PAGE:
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June 30, 2012

I spout off a lot about unions, and in fact my blood pressure starts to raise whenever I think about them.  Lots to say on this.

To be clear, I think the concept of the worker union is sound, or at least was sound.  Back ‘in the day’, probably post WW 1, there were very few if any labor laws in existence.  The primary source of work in the US was factory work, we were in the beginnings of the industrial age and we loved to make things.  We were good at it.  Cars, steel, airplanes, ships, roads, bridges, buildings, big stuff that you could look at and be proud.  However, the plight of the worker, the actual guy turning a bold or welding a seam, was not so positive.  Working conditions were miserable, unsafe and wages were unregulated by anything.  It was a total free-market.  If you didn’t want to do the work for what they were offering, the guy behind you in line would. Your choice, although starving to death was probably the alternative.  This part maybe we should have left alone.

Unsafe working conditions were definitely a problem.  Unions allowed the workers to start having some way to fix this and other issues.  And it worked.  Things did get better for the worker, and today we have thousands and thousands of labor laws on the books to protect the worker from pretty much everything.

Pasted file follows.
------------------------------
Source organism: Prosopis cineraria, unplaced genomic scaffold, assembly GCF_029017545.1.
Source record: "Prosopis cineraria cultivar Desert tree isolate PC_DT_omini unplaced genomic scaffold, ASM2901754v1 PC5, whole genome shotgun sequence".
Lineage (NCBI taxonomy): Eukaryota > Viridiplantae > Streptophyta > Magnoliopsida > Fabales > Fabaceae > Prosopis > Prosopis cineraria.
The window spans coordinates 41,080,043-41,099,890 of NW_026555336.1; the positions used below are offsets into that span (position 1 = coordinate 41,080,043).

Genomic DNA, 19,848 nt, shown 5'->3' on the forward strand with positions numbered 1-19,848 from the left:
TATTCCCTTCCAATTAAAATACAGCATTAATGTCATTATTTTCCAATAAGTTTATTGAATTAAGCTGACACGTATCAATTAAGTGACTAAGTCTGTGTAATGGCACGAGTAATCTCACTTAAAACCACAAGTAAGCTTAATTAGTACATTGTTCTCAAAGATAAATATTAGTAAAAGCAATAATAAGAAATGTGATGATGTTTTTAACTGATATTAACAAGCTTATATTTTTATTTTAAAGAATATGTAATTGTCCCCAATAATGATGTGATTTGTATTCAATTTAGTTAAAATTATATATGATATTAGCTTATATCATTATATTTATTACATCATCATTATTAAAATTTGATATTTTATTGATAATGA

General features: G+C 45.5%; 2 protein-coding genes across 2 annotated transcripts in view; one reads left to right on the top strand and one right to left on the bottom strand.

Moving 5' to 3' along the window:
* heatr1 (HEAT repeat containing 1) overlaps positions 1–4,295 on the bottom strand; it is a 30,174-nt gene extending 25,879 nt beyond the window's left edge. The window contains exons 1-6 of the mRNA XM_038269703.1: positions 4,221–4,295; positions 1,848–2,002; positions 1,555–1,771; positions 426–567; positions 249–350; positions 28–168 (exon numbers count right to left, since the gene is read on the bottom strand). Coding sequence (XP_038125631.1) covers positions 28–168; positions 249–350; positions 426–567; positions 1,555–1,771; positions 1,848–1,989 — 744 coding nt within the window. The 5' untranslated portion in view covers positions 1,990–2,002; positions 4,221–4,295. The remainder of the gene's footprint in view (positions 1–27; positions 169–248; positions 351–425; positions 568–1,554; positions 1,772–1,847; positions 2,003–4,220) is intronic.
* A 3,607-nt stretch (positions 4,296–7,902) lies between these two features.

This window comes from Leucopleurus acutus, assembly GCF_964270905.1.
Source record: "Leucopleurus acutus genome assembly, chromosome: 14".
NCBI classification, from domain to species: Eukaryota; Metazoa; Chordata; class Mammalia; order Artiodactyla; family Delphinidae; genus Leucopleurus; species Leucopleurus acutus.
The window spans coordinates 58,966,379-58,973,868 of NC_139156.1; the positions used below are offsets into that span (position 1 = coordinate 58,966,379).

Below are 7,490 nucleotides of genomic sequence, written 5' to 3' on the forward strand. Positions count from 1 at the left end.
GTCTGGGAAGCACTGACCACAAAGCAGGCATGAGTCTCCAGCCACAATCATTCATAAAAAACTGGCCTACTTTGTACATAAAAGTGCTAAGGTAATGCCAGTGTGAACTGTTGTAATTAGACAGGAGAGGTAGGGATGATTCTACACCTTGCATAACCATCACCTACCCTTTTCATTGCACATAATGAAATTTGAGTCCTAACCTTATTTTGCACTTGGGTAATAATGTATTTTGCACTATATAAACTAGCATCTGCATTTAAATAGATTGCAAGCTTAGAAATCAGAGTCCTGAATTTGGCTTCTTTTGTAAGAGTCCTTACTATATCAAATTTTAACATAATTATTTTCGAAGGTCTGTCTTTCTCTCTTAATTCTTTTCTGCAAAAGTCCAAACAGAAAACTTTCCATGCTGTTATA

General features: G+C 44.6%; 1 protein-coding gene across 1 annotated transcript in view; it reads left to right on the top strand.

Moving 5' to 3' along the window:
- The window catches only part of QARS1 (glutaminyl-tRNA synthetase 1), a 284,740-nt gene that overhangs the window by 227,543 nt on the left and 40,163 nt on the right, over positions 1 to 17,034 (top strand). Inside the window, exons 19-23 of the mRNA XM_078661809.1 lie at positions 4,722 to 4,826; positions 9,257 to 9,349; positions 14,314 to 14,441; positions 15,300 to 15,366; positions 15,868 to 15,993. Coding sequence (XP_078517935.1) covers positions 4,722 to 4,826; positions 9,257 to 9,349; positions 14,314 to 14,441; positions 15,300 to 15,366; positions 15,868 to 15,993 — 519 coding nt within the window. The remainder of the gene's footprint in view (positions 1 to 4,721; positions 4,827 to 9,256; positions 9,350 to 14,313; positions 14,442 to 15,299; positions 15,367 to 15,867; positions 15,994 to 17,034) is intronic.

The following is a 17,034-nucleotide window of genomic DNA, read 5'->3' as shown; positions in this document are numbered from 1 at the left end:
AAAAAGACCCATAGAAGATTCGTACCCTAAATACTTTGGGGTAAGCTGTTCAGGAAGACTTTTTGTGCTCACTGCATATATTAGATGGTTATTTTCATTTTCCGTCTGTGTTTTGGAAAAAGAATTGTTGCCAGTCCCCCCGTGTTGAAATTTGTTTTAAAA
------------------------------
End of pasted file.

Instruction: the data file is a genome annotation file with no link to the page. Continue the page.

But we still have unions.  What, exactly, are they protecting anyone from that labor laws don’t?  The biggest problem I have today with the employee union is that they destroy free-market pricing.  No longer is the wage for a specific job relative to the pool of people available and qualified to do that job.  Wages are disconnected from performance.  Raises are automatic, eliminating any incentive to be better than anyone else at what you do.

In the private sector, I actually don’t have a problem with this as there is a very clear check-and-balance in place.  If the union demands more than the company can provide, the company may go away.  The parasite is self-aware enough to not kill the host and thusly kill itself.

The public sector is a very different beast, as we are now seeing all across the country, and in fact the world.  There is no check-and-balance, the parasite is willing to demand as much as possible from the host because the host can’t die.  Governments have to exist.  Unfortunately, the public sector union knows this and believes that taxing authority is infinite.  The parasite is not capable of asking for more than the host can provide.

Hence, the issues we see regarding bankrupt governments everywhere.  Have you noticed that the one consistent reason seems to be retiree pensions and health benefits?



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